In Harry Potter and the Sorcerer’s [or Philosopher’s] Stone by J.K. Rowling, the physical description of eleven-year-old Harry includes quick details about his slim stature, his eyes, and his glasses, followed by an extended focus on his scar. If the rest of Harry’s description were any more detailed, we might miss the significance of the scar as a Chekhov’s gun, and the hinted importance that it will have to the rest of the story.

“If a rifle hangs on the wall during the first act, it absolutely must go off in the second or third act.”

This is something to keep in mind while writing. When working on the first part of a book, an author needs to anticipate all the guns that will be going off later in the book, and start setting them in place. When working on the later parts of a book, an author needs to bring each of those story elements from background to foreground. This process is going to be different for authors who plot in advance and those who write by the seat of their pants, the so-called plotters and pantsers (although the metaphor I’ve come to prefer involves architects and gardeners instead).

For plotters, an initial outline would be incomplete if it didn’t include all necessary setup and payoff for each Chekhov’s gun in a story. For pantsers, elements that are planned to work as Chekhov’s guns may fail to go off when a plot meanders in an unexpected direction, or an element may suddenly be needed that hasn’t been adequately established before.  Either style of writer benefits from the revision process.

Some formats are also more challenging than others. Part of your revision process should be dedicated to making sure that each gun in Chekhov’s arsenal is necessary and that each one is used in a way that creates a satisfying resolution.

The Martian by Andy Weir is told mostly told through the log entries of an astronaut who gets left behind on a mission to Mars. The character doesn’t know what will happen next, which makes it unrealistic for him to include intentional foreshadowing in his writing. He is also much more knowledgeable than the reader about all the things that could go wrong with a space mission, which makes it difficult for the author to drop hints that a reader would pick up on that the character would not. This requires some scenes to be set on Earth, where a Chekhov’s gun can be established that will go off on an entirely different planet. In one sequence, the Martian astronaut’s log entries are interspersed with a description of how a square of fabric was manufactured by one of NASA’s contractors. We know this fabric will be important in a way that the astronaut doesn’t expect, but we don’t yet know how.

“If the rifle isn’t going to be fired, it shouldn’t be hanging there.”

In The Fellowship of the Ring by J.R.R. Tolkien, much attention is paid to a certain ring in the possession of the Hobbit, Bilbo Baggins. Even though Bilbo is an especially long-lived and well-off Hobbit, the ring is singled out as the one item he should leave behind–on a mantelpiece, of all places, as Tolkien was surely aware of Chekhov’s advice. Bilbo even mentions how amazing he finds it that Gandalf, a wizard, is interested in an item Bilbo found in a cave rather than the more impressive-looking magical sword and Elf-crafted armor that Bilbo collected on that same adventure. After such a build-up, and given the title of the book itself, the ring needs to be important to the plot. If it’s not, the reader might feel cheated.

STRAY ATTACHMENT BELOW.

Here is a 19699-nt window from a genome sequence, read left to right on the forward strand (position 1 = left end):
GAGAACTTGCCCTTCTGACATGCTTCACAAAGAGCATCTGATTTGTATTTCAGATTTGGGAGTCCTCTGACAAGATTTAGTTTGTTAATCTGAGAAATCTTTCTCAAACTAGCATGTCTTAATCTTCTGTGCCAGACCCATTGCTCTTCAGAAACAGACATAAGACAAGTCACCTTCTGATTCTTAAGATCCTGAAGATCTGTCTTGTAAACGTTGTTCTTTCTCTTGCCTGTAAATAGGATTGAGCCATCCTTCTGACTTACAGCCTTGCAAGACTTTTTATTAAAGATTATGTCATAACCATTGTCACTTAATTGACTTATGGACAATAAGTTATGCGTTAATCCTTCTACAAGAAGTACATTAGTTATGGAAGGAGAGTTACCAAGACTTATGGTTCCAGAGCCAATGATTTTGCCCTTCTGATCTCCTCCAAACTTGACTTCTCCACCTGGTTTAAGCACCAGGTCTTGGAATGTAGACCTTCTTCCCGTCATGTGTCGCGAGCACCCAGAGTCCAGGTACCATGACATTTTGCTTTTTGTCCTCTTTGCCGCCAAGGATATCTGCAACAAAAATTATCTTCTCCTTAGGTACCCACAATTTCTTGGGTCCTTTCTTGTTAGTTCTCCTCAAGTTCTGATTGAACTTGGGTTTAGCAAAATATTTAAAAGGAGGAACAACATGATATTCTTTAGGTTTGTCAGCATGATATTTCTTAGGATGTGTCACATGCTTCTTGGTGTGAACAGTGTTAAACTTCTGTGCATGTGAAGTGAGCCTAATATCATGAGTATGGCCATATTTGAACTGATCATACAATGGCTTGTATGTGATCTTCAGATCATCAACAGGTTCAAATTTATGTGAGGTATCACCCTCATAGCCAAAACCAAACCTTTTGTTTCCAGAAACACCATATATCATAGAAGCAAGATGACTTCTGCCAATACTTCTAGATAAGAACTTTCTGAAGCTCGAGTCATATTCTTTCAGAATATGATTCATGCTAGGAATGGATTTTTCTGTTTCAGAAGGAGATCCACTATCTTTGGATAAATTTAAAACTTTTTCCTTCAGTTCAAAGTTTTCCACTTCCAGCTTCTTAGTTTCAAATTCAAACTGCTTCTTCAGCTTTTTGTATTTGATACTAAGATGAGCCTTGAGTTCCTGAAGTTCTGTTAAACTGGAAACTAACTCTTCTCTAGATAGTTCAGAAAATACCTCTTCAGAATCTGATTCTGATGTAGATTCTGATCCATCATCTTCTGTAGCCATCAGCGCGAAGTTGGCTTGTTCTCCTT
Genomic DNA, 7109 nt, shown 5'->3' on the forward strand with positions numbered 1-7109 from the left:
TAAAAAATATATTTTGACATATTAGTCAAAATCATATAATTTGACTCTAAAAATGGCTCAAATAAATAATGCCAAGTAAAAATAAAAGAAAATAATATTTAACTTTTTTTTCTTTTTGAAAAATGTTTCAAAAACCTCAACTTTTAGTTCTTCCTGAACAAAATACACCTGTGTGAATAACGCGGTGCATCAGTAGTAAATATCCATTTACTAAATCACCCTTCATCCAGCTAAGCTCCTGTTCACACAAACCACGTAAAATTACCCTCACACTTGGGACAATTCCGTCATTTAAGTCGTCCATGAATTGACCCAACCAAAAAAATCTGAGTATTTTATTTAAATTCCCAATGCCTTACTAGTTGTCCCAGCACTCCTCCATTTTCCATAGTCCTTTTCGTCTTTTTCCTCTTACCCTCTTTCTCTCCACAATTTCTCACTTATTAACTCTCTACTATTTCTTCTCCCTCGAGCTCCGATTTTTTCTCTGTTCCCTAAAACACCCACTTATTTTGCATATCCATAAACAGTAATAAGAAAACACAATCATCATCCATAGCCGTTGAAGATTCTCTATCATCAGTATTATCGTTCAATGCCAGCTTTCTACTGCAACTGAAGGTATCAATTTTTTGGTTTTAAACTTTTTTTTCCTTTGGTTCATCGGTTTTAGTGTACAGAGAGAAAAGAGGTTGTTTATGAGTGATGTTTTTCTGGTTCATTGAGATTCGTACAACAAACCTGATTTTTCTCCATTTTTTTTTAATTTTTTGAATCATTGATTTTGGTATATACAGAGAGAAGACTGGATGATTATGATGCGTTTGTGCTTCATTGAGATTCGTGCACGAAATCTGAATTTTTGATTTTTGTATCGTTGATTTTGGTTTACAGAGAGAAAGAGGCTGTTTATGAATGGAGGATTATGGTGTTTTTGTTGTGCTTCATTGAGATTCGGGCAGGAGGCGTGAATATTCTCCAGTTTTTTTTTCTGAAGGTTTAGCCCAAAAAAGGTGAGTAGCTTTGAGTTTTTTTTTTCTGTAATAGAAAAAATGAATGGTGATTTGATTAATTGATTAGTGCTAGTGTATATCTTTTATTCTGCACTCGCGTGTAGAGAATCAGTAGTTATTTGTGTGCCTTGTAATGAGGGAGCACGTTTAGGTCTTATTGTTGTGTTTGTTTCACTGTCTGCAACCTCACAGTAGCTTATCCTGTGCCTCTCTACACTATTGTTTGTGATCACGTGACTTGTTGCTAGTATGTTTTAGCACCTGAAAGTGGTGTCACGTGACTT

But not everything in the story can be a Chekhov’s gun. How can you tell what is and what isn’t? Sometimes it’s obvious, and sometimes it’s a subtle bonus for readers who are paying attention, or is meant to be obvious in retrospect or upon a second reading.

Or maybe it’s one of those things that look like Chekhov’s gun but are actually something else…

Next time: The Red Herring, the Deus ex Machina, the McGuffin, the Callback, and the Easter Egg.

STEM Tuesday — Highlights!

Hello STEM Tuesday enthusiasts! Can you believe that we’ve been doing this blog for 7 months now? How cool is that? We couldn’t do it without your interest and support. So, THANK YOU!!  It’s been a fabulous run and the best part is that we are just getting started. We have many more intriguing book topics for the rest of the year. If you haven’t signed up to get this newsletter weekly, please do so now. You will find the subscriber button in the upper-right hand corner.

BONUS: If you subscribe you won’t just get STEM Tuesday posts, but you’ll have access to all of the awesome posts by the Mixed-Up File-rs. GO Middle Grade books!

To celebrate our STEM Tuesday success and to provide you with a list of some STEM books for summer reading, we are going to take a look back at some of our past posts. So take time to click on the links below to see some of the awesome STEM middle grade books that we have highlighted. (HINT: If you click on the topic listed, you’ll be able to review the book list for that month)

Don’t worry, we are keeping STEM Tuesday running through the summer. Look for our list of exceptional STEM books COMING SOON in July so you can know what books to add to your classroom curriculum in the fall.

In the meantime, if you have suggestions, questions, or comments, don’t hesitate to contact us. Just send an email to STEMmuf@gmail.com

Cheers!

HIGHLIGHTS OF STEM TUESDAY

November– Zoology  

Book of the Month : Zoo Scientists to the Rescue by Patricia Newman 
Support Independent Bookstores - Visit IndieBound.org

December  Science in Fiction Books

Book of the Month : Saving Wonder by Mary Knight
Support Independent Bookstores - Visit IndieBound.org

January  Exploration

Book of the Month: Astronaut- Aquanaut: How Space Science and Sea Science Interact by Jennifer Swanson